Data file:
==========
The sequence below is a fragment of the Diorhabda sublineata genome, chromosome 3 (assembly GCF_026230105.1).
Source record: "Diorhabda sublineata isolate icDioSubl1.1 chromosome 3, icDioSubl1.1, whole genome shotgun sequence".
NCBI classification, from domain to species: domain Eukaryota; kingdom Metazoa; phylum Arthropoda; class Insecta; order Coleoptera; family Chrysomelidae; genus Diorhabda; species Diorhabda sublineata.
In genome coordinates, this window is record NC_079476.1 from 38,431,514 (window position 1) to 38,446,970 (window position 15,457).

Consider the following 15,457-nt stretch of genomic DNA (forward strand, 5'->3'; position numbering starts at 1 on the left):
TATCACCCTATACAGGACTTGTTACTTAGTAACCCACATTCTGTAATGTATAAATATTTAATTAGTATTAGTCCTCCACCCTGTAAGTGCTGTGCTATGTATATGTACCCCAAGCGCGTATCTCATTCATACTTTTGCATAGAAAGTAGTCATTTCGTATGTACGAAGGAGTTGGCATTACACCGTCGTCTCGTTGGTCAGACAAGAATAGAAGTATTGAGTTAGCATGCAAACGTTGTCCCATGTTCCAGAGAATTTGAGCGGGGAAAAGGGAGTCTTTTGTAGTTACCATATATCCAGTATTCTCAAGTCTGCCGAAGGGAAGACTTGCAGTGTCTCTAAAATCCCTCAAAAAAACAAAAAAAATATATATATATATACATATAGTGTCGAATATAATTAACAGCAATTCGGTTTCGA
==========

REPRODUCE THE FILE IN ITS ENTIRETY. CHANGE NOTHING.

The sequence below is a fragment of the Diorhabda sublineata genome, chromosome 3 (assembly GCF_026230105.1).
Source record: "Diorhabda sublineata isolate icDioSubl1.1 chromosome 3, icDioSubl1.1, whole genome shotgun sequence".
NCBI classification, from domain to species: domain Eukaryota; kingdom Metazoa; phylum Arthropoda; class Insecta; order Coleoptera; family Chrysomelidae; genus Diorhabda; species Diorhabda sublineata.
In genome coordinates, this window is record NC_079476.1 from 38,431,514 (window position 1) to 38,446,970 (window position 15,457).

Consider the following 15,457-nt stretch of genomic DNA (forward strand, 5'->3'; position numbering starts at 1 on the left):
TATCACCCTATACAGGACTTGTTACTTAGTAACCCACATTCTGTAATGTATAAATATTTAATTAGTATTAGTCCTCCACCCTGTAAGTGCTGTGCTATGTATATGTACCCCAAGCGCGTATCTCATTCATACTTTTGCATAGAAAGTAGTCATTTCGTATGTACGAAGGAGTTGGCATTACACCGTCGTCTCGTTGGTCAGACAAGAATAGAAGTATTGAGTTAGCATGCAAACGTTGTCCCATGTTCCAGAGAATTTGAGCGGGGAAAAGGGAGTCTTTTGTAGTTACCATATATCCAGTATTCTCAAGTCTGCCGAAGGGAAGACTTGCAGTGTCTCTAAAATCCCTCAAAAAAACAAAAAAAATATATATATATATACATATAGTGTCGAATATAATTAACAGCAATTCGGTTTCGA